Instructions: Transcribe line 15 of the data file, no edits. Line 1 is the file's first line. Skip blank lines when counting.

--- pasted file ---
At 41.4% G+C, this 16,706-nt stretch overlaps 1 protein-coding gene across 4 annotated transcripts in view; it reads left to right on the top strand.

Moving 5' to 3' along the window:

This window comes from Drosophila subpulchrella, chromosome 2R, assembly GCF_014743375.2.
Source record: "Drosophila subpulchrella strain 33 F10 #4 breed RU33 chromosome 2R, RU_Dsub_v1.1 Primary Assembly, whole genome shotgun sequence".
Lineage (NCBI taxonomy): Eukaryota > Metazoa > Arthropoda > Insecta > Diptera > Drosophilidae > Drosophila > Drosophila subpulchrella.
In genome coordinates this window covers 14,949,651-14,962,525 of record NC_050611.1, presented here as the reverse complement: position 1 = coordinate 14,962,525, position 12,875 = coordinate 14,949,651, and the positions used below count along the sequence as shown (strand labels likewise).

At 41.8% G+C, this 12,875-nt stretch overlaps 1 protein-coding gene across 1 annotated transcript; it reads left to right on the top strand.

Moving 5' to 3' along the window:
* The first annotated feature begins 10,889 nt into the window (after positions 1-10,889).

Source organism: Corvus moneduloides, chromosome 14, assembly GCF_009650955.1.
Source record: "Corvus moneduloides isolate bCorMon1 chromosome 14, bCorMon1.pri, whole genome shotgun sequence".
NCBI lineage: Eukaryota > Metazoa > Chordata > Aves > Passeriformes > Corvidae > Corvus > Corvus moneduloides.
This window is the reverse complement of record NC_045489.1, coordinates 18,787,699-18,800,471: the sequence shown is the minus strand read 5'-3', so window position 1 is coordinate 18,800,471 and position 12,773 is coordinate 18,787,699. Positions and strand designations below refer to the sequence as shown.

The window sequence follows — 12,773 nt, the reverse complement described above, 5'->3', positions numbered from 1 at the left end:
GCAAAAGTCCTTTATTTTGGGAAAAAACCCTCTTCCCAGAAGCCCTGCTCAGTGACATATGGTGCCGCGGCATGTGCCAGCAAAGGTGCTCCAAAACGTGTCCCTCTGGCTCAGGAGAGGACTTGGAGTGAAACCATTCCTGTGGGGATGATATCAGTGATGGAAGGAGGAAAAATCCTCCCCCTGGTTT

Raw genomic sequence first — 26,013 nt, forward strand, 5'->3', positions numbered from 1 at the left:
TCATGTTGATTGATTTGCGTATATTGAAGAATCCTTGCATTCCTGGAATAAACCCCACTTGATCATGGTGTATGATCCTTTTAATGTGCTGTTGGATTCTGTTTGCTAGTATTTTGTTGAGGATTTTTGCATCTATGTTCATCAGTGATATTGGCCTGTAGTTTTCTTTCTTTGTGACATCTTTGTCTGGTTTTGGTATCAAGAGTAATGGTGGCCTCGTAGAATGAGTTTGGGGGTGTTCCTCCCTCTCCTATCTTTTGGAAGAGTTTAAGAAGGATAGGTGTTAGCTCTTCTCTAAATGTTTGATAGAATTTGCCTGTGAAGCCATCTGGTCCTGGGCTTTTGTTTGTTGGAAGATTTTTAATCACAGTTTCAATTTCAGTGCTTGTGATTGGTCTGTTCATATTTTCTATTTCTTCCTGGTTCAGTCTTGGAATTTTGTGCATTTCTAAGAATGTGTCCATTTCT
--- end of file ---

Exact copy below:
GCAAAAGTCCTTTATTTTGGGAAAAAACCCTCTTCCCAGAAGCCCTGCTCAGTGACATATGGTGCCGCGGCATGTGCCAGCAAAGGTGCTCCAAAACGTGTCCCTCTGGCTCAGGAGAGGACTTGGAGTGAAACCATTCCTGTGGGGATGATATCAGTGATGGAAGGAGGAAAAATCCTCCCCCTGGTTT